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Growing Pak Choy, also Pak choi

(Brassica campestris var. pekinensis)

Jan Feb Mar Apr May Jun Jul Aug Sep Oct Nov Dec
    S P P              

(Best months for planting Pak Choy in USA - Zone 5a regions)

S = Plant undercover in seed trays. P = Plant direct in garden where they are to grow.

  • Easy to grow. Sow in garden. Sow seed at a depth approximately three times the diameter of the seed. Best planted at soil temperatures between 70°F and 86°F. (Show °C/cm)
  • Space plants: 12 - 16 inches apart
  • Harvest in 6-11 weeks.
  • Compatible with (can grow in same bed): Dwarf (bush) beans, beets, celery, cucumber, onions, marigold, nasturtium, rhubarb, aromatic herbs (sage, dill, chamomile, coriander), lettuce, potatoes
  • Avoid growing in same bed: Climbing (pole) beans, tomato, peppers (chili, capsicum), eggplant (aubergine), strawberry, mustard
  • Young plants

Your comments and tips

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25 Mar 13, Joe (Australia - tropical climate)
Comment. I am in Nth. Qld. and since New Year 2013 have produced 3 crops of Pak Choy. 2 dozen at a time. I am going to give a link for people to understand some asian vegetables and names. I find that Thai seeds germinate in about half the amount of time as Australian seed. e.g. yard long beans 2 and three quarter days. My wife and I also have two types of gingers growing. Ginger is underestimated in the Australian diet. However I have a 25% shade cloth above my garden to mist the rain and help prevent mid-day heat. Asian vegetables names from the SMH will give you the site, as no links allowed here. my seeds come in through customs, and my son is married to a Thai girl. I have the greatest respect for the Thai vegetable diet.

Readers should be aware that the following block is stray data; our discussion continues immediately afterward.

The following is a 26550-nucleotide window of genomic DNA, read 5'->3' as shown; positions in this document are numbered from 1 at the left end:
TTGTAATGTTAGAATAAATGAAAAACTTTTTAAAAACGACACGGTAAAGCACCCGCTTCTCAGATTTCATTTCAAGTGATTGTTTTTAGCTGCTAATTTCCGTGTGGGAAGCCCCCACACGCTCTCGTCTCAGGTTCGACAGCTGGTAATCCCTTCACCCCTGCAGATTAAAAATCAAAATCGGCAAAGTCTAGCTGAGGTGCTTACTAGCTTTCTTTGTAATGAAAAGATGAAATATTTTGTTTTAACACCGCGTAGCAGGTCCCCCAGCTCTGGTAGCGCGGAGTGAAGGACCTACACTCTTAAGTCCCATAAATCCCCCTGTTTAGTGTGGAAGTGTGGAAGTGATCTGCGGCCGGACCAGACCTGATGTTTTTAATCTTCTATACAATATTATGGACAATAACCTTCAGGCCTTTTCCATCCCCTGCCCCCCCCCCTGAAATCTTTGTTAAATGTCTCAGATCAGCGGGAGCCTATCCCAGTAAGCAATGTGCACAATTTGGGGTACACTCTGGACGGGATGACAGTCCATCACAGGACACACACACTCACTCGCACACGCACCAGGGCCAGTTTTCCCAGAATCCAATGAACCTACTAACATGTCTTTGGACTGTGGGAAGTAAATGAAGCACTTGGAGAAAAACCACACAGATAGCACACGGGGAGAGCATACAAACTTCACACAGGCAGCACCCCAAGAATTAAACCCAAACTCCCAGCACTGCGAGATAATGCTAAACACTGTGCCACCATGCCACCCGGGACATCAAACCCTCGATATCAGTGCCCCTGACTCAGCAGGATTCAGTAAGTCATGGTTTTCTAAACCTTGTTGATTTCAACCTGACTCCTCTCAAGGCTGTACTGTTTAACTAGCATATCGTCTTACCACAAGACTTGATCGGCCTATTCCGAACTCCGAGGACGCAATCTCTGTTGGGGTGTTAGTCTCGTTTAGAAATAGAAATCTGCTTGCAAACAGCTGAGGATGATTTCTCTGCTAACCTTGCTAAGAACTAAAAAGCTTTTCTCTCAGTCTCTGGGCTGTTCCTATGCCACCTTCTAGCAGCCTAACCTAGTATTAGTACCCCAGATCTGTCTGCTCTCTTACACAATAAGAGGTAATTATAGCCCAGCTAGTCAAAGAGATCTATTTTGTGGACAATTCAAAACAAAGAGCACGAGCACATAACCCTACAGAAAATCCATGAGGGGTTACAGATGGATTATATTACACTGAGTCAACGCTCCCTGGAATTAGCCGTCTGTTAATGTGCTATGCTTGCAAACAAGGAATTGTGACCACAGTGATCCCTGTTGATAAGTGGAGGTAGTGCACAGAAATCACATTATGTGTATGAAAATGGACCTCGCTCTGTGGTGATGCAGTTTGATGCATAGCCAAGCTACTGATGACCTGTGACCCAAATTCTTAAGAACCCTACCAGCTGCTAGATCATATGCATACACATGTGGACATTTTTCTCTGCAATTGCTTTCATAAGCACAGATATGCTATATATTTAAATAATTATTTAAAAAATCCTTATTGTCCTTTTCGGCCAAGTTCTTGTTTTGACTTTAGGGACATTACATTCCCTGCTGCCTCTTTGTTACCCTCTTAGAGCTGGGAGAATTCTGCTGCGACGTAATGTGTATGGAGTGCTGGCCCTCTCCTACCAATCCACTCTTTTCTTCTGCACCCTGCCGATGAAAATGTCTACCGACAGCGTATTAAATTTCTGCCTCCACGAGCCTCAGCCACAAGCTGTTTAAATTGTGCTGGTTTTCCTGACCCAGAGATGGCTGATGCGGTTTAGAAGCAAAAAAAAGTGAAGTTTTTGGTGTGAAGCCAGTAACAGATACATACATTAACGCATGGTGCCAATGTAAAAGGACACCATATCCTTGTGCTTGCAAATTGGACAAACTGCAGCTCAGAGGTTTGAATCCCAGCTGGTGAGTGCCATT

24 Mar 13, Rebecca (Australia - cool/mountain climate)
I believe it is the same, just another name. It is also called Chinese chard, white cabbage and Tsoi sum.
23 Mar 13, Soldier (Australia - temperate climate)
Is it okay if I just leave my Pak Choi outside for winter (there are minimal amounts of frost here) or do I have to do some frost protection?
14 Mar 13, Thomas Houseman (Australia - sub-tropical climate)
I notice a lot of vegies have "Avoid planting with" advice. Can I ask why and what are the side effects of doing so? Thanks.
27 Mar 13, Jade (Australia - sub-tropical climate)
you will find it is bug related or nutrient related. the bugs will get together to the point you have a big colony, or you will find the plants take up similar nutrients and deplete the soil. Best planting with plants that repel each other's bugs and release beneficial nutrients for each other.
12 Mar 12, houston (USA - Zone 7a climate)
please explain thinning and what happens if its not done
23 Dec 11, Keith Goodwin (Australia - temperate climate)
Can someone explain the difference between pak choy and bok choy
02 Feb 12, Jen (Australia - cool/mountain climate)
Keith, the names from Chinese translated should really read Bahk Choi Bahk = white Choic - Cabbage! so thats the one with the white base, And re nibblers, if you have the time you can also just turn the leaves over, and you may find tiny white spots, they are the babies of the white butterfly that will eat and make the "holes" I just rub them off, if they have gotten under the mozzie netting.
03 Jan 12, Tim McGrath (Australia - temperate climate)
I have grown both at Tocumwal. I have found Pak Choi has a very short season here, presumably because of our very warm climate (very short and mild winter). Bok Choy (grown from bought seedlings) has a much longer season here and in my opinion is a much better veg. Pak Choy has a loose and untidy habit, Bok Choy has a tighter habit and more succulent leaves and stems. Bok Choy has very light green stems. Pak Choy has white stems. (I did aquire some Red Pak Choy seeds from Diggers Club. Better than white and longer season, but far short of Bok Choy on all counts.). I bought some "Bok Choy seeds" a few months ago. I don't know what they were, but they were not Bok Choy. I guess the commercial plant nurseries have a monolpy on the seed.
07 Jul 11, Margaret Mangelsdorf (Australia - sub-tropical climate)
What is the best way to harvest pak choy?

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This planting guide is a general reference intended for home gardeners. We recommend that you take into account your local conditions in making planting decisions. Gardenate is not a farming or commercial advisory service. For specific advice, please contact your local plant suppliers, gardening groups, or agricultural department. The information on this site is presented in good faith, but we take no responsibility as to the accuracy of the information provided.

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